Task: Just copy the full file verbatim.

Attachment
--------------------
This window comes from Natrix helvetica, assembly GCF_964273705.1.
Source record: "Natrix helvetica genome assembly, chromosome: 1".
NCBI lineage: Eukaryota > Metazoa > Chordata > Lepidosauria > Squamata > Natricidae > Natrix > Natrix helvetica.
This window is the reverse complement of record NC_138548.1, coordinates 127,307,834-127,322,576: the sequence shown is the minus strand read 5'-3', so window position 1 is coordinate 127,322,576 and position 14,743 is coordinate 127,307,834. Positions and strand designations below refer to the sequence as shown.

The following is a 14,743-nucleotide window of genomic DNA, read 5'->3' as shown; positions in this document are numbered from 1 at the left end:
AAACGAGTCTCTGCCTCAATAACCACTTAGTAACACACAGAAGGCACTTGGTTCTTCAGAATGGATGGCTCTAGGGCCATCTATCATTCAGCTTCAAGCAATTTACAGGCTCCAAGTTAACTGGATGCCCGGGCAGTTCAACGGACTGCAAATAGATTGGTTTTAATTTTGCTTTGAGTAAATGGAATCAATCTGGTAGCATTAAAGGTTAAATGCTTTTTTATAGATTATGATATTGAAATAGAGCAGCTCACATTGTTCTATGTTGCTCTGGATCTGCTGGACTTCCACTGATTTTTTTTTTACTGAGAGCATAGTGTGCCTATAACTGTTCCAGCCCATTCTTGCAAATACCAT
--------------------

This window comes from Natrix helvetica, assembly GCF_964273705.1.
Source record: "Natrix helvetica genome assembly, chromosome: 1".
NCBI lineage: Eukaryota > Metazoa > Chordata > Lepidosauria > Squamata > Natricidae > Natrix > Natrix helvetica.
This window is the reverse complement of record NC_138548.1, coordinates 127,307,834-127,322,576: the sequence shown is the minus strand read 5'-3', so window position 1 is coordinate 127,322,576 and position 14,743 is coordinate 127,307,834. Positions and strand designations below refer to the sequence as shown.

The following is a 14,743-nucleotide window of genomic DNA, read 5'->3' as shown; positions in this document are numbered from 1 at the left end:
AAACGAGTCTCTGCCTCAATAACCACTTAGTAACACACAGAAGGCACTTGGTTCTTCAGAATGGATGGCTCTAGGGCCATCTATCATTCAGCTTCAAGCAATTTACAGGCTCCAAGTTAACTGGATGCCCGGGCAGTTCAACGGACTGCAAATAGATTGGTTTTAATTTTGCTTTGAGTAAATGGAATCAATCTGGTAGCATTAAAGGTTAAATGCTTTTTTATAGATTATGATATTGAAATAGAGCAGCTCACATTGTTCTATGTTGCTCTGGATCTGCTGGACTTCCACTGATTTTTTTTTTACTGAGAGCATAGTGTGCCTATAACTGTTCCAGCCCATTCTTGCAAATACCAT